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Jan Coucke (c. 1812 – 16 November 1860) and Pieter Goethals (c. 1826 – 16 November 1860) were two Flemings who were sentenced to death for murder in 1860 at a time Belgium was legally only French-speaking, though the majority of the citizens spoke Dutch, and only the official language was acknowledged by the Courts of Justice. They became an example as well as an exponent of how the French-speaking bourgeoisie treated their Flemish fellow-citizens, of whom the language – if not its speakers – was considered inferior by the elite. Later on, the real perpetrators confessed to the murder, which in 1873 led to a debate in parliament that ended in the so-called Law Coremans, one of the first laws to recognize Dutch as an official language in Belgium, allowing the Flemish to use their own language at Flemish courts, though not yet in Brussels.[1]

History

On 23 March 1860, widow Dubois became the victim of an assault and robbery by night in Couillet near Charleroi. She was discovered in agony only the next day, and died on her injuries a few days later. To the village policeman, she had only been able to utter that her attackers spoke "Flemish". Consequently, the attention was drawn on two Flemings who had been making a living in the region, Jan Coucke, a forty-nine-year-old potato salesman born in Sint-Denijs near Kortrijk, and Pieter Goethals, a railroad worker originating from Lotenhulle and thirty-four years of age.

Their trial in French at the Assize Court of Hainaut in Mons started on 20 August 1860. Flemish observers have questioned the proceedings, as Goethals hardly spoke any French while Coucke spoke no French at all, while the interpreter was a gendarme from Luxembourg who spoke as bad French as he spoke Dutch, and even their barrister did not understand a single word of Dutch. Prosecutor Charles-Victor de Bavay obtained their death sentence five days later. They were beheaded on the Grand Market Place of Charleroi a few weeks later.

In 1861, a year after the execution, 14 members of the infamous Black Gang were to appear before the same assize court. The leader of the gang, Leopold Rabet, confessed that French-speaking gang members had killed the widow Dubois. In order to lead astray the court, the perpetrators had spoken some Dutch words during the assault. Jean-Baptiste Boucher and Auguste Leclercq confessed to having committed the murder and were sentenced to death.

Aftermath

On 18 July 2005 at the Belgian federal parliament, Filip De Man directed a series of questions at the vice-prime minister and minister of Justice, regarding the case Coucke and Goethals. His introduction stated that since 1861 there had been several attempts to officially restore the honour of Coucke and Goethals. In 2000, Johan Vande Lanotte, Siegfried Bracke and Geert Goedertier had still written (in België voor beginners. Wegwijs in het Belgisch labyrint, p. 27, die Keure, Brugge) that Coucke and Goethals were not the murderers of the widow, but were informed on the murder. In 1948, a study by the Flemish journalist Herman Bossier had concluded that there had not been a miscarriage of justice, as according to the journalist, the declaration by Rabet included errors and two other members of the Black Gang, after their trial, had talked about the Flemish as accomplishes; the interpreter would not have been a gendarme from Luxembourg, but a sworn translator of Dutch origin (Nederlandse afkomst). On five occasions Goethals would have confessed and as chief railroad worker he had to know the French language, while Coucke sold vegetables to French-speaking customers and, having had money problems before the murder, thereafter had means of which he could not demonstrate the origin.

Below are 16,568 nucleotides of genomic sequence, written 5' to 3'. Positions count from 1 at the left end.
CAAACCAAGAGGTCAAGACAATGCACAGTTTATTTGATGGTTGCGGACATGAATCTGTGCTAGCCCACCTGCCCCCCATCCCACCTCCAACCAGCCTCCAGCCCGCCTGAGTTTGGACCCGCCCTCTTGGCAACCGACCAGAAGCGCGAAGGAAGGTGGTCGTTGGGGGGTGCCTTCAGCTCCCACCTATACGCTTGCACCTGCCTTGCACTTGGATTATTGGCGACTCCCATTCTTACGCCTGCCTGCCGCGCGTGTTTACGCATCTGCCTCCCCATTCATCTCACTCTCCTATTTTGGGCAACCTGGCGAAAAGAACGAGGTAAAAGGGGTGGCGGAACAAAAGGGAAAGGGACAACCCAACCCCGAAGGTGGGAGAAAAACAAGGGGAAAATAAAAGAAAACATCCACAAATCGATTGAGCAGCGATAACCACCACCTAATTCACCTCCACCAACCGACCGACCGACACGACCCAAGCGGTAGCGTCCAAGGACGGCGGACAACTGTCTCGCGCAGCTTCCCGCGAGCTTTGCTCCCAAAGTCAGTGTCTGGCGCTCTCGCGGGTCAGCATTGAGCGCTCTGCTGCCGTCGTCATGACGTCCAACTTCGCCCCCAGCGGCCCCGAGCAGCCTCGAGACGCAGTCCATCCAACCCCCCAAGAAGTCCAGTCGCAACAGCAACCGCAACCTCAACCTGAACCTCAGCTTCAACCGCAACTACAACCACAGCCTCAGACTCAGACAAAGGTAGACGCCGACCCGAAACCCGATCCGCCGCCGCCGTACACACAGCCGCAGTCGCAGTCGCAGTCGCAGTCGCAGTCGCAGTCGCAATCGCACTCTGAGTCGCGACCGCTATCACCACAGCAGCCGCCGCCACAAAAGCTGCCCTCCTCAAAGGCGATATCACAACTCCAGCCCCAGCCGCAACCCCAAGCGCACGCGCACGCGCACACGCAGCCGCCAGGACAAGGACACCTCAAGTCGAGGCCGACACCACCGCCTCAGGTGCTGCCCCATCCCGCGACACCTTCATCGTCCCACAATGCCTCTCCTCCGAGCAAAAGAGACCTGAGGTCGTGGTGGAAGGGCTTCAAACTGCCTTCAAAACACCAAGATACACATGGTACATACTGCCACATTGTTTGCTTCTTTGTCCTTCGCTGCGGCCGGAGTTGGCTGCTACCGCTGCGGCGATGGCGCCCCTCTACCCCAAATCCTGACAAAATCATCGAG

The Member of Parliament then asked whether the dossier of the trial case could be looked into by MPs or by civilians, and whether it corroborated the journalist's statements about Rabet, the interpreter, Goethals' confessions, and Coucke's financial situation. He also wished to know whether the nine death penalties of 17 January 1862 by the same court of which seven had been reduced, were connected to the Black Gang and thus to Boucher, Leclerq, and Rabet. Would the Minister of Justice in this case be willing to ask the advice of the Attorney General at the Appeal Court of Mons, and to ask for the revision of the verdict of 1869, or to provide reasons for not asking the latter.

The Minister replied one year later, on 24 July 2006. The confession of guilt by third parties can be considered as a new fact having taken place after the conviction, offering the possibility to review the case. The criticism and advises that several authors may have brought forward, do not form a ground for a revision. According to the Minister, of the mentioned elements, only the statement by Rabet form such a ground in as far it is of a nature that proves the innocence of the convicts and it has been made in circumstances giving credibility to that statement or confession. The mentioned information however, does not offer the possibility to assess the reality, the circumstances, and the reach of the declarations by Rabet. The dossier on the case can be viewed if the Attorney General at the Appeal Court of Mons gives his permission, even in case it is in the National Archives as it is over a hundred years old.

See also

References

Footnotes

  1. "Tijdslijn — 1873" (in Dutch). Studiecentrum voor Vlaamse Muziek (Centre for the Study of Flemish Music, in general with support by the Flemish Authorities). http://www.svm.be/geschiedenis/tijdlijn.php#SVM-1873. Retrieved 2007-08-20.

General online sources

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fr:Affaire Coucke et Goethals nl:Coucke en Goethals

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